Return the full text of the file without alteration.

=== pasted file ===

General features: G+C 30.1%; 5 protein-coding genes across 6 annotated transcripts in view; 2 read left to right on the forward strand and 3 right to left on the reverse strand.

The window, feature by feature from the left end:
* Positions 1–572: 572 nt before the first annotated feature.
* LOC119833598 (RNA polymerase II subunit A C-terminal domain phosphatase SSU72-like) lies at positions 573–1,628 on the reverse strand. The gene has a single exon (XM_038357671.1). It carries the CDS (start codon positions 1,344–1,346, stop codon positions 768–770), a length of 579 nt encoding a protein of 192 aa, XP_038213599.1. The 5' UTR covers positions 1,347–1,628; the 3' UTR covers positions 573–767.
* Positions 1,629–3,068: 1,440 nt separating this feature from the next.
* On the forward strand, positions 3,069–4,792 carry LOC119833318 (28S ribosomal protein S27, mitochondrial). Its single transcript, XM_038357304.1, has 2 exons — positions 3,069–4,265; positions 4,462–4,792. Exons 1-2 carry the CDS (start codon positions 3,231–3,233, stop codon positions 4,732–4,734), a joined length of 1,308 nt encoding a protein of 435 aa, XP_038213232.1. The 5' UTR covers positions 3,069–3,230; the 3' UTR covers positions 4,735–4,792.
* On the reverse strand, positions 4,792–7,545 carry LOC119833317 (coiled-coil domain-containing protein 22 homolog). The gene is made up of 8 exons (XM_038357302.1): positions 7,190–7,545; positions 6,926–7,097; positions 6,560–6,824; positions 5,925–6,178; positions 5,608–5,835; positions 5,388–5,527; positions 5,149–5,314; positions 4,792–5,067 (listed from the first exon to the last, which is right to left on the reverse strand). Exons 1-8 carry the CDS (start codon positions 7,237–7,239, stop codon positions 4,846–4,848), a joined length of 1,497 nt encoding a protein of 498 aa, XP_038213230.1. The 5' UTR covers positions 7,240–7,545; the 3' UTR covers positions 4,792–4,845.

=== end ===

General features: G+C 30.1%; 5 protein-coding genes across 6 annotated transcripts in view; 2 read left to right on the forward strand and 3 right to left on the reverse strand.

The window, feature by feature from the left end:
* Positions 1–572: 572 nt before the first annotated feature.
* LOC119833598 (RNA polymerase II subunit A C-terminal domain phosphatase SSU72-like) lies at positions 573–1,628 on the reverse strand. The gene has a single exon (XM_038357671.1). It carries the CDS (start codon positions 1,344–1,346, stop codon positions 768–770), a length of 579 nt encoding a protein of 192 aa, XP_038213599.1. The 5' UTR covers positions 1,347–1,628; the 3' UTR covers positions 573–767.
* Positions 1,629–3,068: 1,440 nt separating this feature from the next.
* On the forward strand, positions 3,069–4,792 carry LOC119833318 (28S ribosomal protein S27, mitochondrial). Its single transcript, XM_038357304.1, has 2 exons — positions 3,069–4,265; positions 4,462–4,792. Exons 1-2 carry the CDS (start codon positions 3,231–3,233, stop codon positions 4,732–4,734), a joined length of 1,308 nt encoding a protein of 435 aa, XP_038213232.1. The 5' UTR covers positions 3,069–3,230; the 3' UTR covers positions 4,735–4,792.
* On the reverse strand, positions 4,792–7,545 carry LOC119833317 (coiled-coil domain-containing protein 22 homolog). The gene is made up of 8 exons (XM_038357302.1): positions 7,190–7,545; positions 6,926–7,097; positions 6,560–6,824; positions 5,925–6,178; positions 5,608–5,835; positions 5,388–5,527; positions 5,149–5,314; positions 4,792–5,067 (listed from the first exon to the last, which is right to left on the reverse strand). Exons 1-8 carry the CDS (start codon positions 7,237–7,239, stop codon positions 4,846–4,848), a joined length of 1,497 nt encoding a protein of 498 aa, XP_038213230.1. The 5' UTR covers positions 7,240–7,545; the 3' UTR covers positions 4,792–4,845.